When a couple from the southern city of Cần Thơ named their daughter as Mỹ Nhân (extremely beautiful), they expected her to become a physically attractive girl. She then became the target of bullies, as they believed her appearance to be wildly different from her name.
Another girl from the central city of Vinh, Cao Chót Vót (very tall) totally understands the misery of Mỹ Nhân, as her height of around 150cm (around five feet) amuses a lot of people.
Despite no conflict between the name and physical appearance, Ngọc Bích Kim Cương (sapphire and diamond) from Hồ Chí Minh City and Rực Rỡ (splendid) from the northern province of Thanh Hóa unexpectedly become the butt of jokes whenever they are called by their names, as they are very rare and not typically used as first names.
Meanwhile, some other parents intend to name their kids something unusual, to signify being different. Few parents expect troubles would come from being "too unique", however.
Đào Thị Long Lanh Kim Ánh Dương (sparkling golden sun) has been known as the longest name in the northern province of Thái Nguyên. She never has her name written fully in personal documents; people only use her first and last name plus initials for the others. At school, she was often pulled up by teachers to check homework or correct problems about her outstanding name. Years later at work, colleagues from other departments usually come to see her for curiosity. Moreover, some don't call her actual name but, instead, "Ms long name".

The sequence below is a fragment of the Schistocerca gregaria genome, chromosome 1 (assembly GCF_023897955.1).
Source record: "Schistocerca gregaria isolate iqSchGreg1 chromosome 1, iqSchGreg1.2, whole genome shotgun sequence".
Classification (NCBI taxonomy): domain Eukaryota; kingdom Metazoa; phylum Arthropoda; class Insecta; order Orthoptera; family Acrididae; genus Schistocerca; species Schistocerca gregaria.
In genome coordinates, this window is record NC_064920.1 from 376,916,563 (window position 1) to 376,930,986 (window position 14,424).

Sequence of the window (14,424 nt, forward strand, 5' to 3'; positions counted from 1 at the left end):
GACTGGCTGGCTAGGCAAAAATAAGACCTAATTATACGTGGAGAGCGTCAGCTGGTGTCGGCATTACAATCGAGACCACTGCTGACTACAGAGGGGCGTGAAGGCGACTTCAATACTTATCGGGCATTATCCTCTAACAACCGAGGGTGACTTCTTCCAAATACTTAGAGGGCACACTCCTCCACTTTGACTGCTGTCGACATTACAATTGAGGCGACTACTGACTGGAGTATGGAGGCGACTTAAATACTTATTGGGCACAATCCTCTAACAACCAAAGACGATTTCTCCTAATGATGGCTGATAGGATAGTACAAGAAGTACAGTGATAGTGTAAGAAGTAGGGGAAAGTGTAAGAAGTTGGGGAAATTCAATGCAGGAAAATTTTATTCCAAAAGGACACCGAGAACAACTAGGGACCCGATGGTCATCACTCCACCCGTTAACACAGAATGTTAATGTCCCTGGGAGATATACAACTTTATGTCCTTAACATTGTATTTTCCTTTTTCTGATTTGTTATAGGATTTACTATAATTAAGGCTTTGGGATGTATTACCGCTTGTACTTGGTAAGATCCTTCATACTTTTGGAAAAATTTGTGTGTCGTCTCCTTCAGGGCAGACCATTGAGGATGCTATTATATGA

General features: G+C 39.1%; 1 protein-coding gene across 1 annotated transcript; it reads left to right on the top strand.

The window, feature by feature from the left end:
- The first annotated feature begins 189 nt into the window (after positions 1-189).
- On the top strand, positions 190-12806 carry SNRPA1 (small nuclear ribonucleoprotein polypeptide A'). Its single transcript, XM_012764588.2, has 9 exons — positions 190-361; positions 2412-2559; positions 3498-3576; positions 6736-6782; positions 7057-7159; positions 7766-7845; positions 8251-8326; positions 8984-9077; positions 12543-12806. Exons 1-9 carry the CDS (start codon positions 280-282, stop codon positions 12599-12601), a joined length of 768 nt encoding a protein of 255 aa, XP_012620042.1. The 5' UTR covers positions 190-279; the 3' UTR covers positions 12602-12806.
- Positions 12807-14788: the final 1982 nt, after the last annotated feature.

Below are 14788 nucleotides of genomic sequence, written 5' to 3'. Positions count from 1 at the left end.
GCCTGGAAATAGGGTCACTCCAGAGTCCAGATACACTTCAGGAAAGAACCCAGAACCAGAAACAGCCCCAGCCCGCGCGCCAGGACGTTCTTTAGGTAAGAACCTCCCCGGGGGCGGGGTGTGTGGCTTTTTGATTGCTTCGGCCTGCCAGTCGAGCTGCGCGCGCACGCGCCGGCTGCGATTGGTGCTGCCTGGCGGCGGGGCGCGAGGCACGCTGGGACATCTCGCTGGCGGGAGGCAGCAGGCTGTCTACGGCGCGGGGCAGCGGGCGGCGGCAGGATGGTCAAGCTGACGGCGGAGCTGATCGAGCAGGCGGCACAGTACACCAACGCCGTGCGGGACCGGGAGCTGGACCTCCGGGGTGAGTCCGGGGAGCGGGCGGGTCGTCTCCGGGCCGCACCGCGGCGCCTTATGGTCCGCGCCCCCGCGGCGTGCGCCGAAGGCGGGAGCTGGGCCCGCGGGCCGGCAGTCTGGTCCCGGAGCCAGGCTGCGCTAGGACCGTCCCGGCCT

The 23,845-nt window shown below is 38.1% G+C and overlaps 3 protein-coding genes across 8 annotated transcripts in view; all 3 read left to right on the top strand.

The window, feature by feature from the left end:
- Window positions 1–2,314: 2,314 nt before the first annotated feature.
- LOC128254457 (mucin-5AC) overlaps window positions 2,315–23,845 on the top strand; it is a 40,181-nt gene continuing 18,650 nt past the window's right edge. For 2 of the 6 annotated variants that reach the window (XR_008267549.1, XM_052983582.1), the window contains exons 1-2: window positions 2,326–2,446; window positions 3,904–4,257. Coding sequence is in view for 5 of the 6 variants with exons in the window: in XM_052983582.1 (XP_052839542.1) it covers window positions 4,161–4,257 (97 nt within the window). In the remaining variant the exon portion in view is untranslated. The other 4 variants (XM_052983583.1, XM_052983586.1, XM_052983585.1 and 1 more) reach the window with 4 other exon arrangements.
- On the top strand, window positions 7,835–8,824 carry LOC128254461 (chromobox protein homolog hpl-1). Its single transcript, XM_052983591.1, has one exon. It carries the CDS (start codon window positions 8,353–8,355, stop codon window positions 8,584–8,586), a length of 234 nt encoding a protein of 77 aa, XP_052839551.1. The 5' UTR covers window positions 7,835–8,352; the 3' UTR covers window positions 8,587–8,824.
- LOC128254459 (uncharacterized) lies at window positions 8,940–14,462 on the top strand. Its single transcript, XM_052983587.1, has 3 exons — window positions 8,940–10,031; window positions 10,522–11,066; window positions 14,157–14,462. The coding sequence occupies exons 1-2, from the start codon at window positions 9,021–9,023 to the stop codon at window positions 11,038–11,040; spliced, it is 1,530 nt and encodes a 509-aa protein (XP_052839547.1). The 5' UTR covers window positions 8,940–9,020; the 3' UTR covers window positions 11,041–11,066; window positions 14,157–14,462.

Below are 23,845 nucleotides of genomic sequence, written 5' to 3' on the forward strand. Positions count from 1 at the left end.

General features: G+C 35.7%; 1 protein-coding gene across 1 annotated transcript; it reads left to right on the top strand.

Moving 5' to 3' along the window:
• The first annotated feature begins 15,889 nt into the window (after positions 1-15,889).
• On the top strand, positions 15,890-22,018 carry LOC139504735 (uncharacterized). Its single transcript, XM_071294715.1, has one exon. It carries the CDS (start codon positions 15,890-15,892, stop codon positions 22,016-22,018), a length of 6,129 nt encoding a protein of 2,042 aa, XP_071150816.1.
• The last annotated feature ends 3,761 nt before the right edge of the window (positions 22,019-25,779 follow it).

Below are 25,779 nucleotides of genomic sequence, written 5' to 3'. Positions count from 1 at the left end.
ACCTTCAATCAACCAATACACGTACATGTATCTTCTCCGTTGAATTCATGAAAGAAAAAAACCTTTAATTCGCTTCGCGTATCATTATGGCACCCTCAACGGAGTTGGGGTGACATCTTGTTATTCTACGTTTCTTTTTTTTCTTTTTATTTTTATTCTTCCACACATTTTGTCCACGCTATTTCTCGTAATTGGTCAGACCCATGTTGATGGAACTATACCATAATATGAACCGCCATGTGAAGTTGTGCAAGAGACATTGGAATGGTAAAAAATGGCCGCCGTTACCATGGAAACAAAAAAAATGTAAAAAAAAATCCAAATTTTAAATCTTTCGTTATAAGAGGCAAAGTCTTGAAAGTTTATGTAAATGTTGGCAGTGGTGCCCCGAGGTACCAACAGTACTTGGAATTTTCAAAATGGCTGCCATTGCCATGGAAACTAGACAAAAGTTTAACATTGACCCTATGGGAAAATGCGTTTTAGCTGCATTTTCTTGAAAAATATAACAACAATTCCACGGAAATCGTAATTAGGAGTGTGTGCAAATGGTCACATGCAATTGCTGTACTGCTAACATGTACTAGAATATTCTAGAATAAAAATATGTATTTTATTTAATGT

Some others unfortunately have their name derived from a reason or event at their birth. The central province of Quảng Nam has many examples. Its Department of Justice received two requests for changing the name from Dương Thị Ly Tan (broken relationship) and Lê Thị Vô Lý (unreasonable). Both of them received their names in the same context - their father left their mother when they were pregnant. Growing up, they always felt bad as their name reminded them of their parents’ unhappy marriage and were laughed at by others.